As educators in Regional School Unit 13 prepare for the coming school year, much of their discussion centers on scores, testing and how to improve the ability of children to read at a level expected for students in their grade.
"(2009-2010) was the year we put in place our partnership with the University of Maine and we've seen some great improvement since we started that," Martin said in an interview at the school. "Last year was the first year we actually met adequate yearly progress, and I would say a large part of that was due to professional development with teachers, looking at instructional strategies, putting in place really strong intervention programs for some of our struggling learners."
Special Programs Director Thomas Wright criticized the way No Child Left Behind was structured, pointing out one of the difficulties is that each year the program raises the bar on the requirements for the schools, making it harder and harder to make Adequate Yearly Progress. He also pointed out that it's not just the whole school that matters but the subgroups in the school.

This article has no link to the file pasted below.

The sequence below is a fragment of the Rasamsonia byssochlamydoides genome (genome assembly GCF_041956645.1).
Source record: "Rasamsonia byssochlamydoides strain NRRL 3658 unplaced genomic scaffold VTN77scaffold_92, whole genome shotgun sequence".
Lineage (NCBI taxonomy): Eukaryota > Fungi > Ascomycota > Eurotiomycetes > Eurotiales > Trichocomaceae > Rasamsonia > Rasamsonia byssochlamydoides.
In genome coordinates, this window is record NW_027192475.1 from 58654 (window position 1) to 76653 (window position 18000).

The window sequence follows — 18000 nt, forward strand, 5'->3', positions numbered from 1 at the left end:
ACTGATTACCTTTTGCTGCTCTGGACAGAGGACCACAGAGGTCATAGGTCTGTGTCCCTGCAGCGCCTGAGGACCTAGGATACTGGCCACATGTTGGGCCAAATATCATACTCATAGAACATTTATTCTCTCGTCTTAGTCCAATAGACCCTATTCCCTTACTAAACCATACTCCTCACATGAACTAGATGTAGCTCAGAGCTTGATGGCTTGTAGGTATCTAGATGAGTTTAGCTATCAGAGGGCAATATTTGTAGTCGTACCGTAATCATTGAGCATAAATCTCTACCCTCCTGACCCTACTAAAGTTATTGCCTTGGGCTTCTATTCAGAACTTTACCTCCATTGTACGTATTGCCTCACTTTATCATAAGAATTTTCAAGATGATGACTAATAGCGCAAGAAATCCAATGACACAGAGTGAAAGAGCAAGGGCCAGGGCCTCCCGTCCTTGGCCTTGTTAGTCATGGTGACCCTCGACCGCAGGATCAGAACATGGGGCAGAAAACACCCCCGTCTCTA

Those subgroups include economically disadvantaged students, special education students, and those learning English as a second language.
"Each one needs to make AYP," Wright said. "As an example, if children receiving special education are not making progress, the school could be identified as CIPS. Could just be one subgroup not making progress."
Martin said about 61 percent of students in RSU 13 qualify for free or reduced lunch and the South School percentage is higher, around 69 percent.
According to the scores provided in his letter to parents, the target for all South School students in reading was to reach 75 percent proficiency in the October 2011 testing. The school overall was at 58 percent. Among economically disadvantaged students it was 49 percent.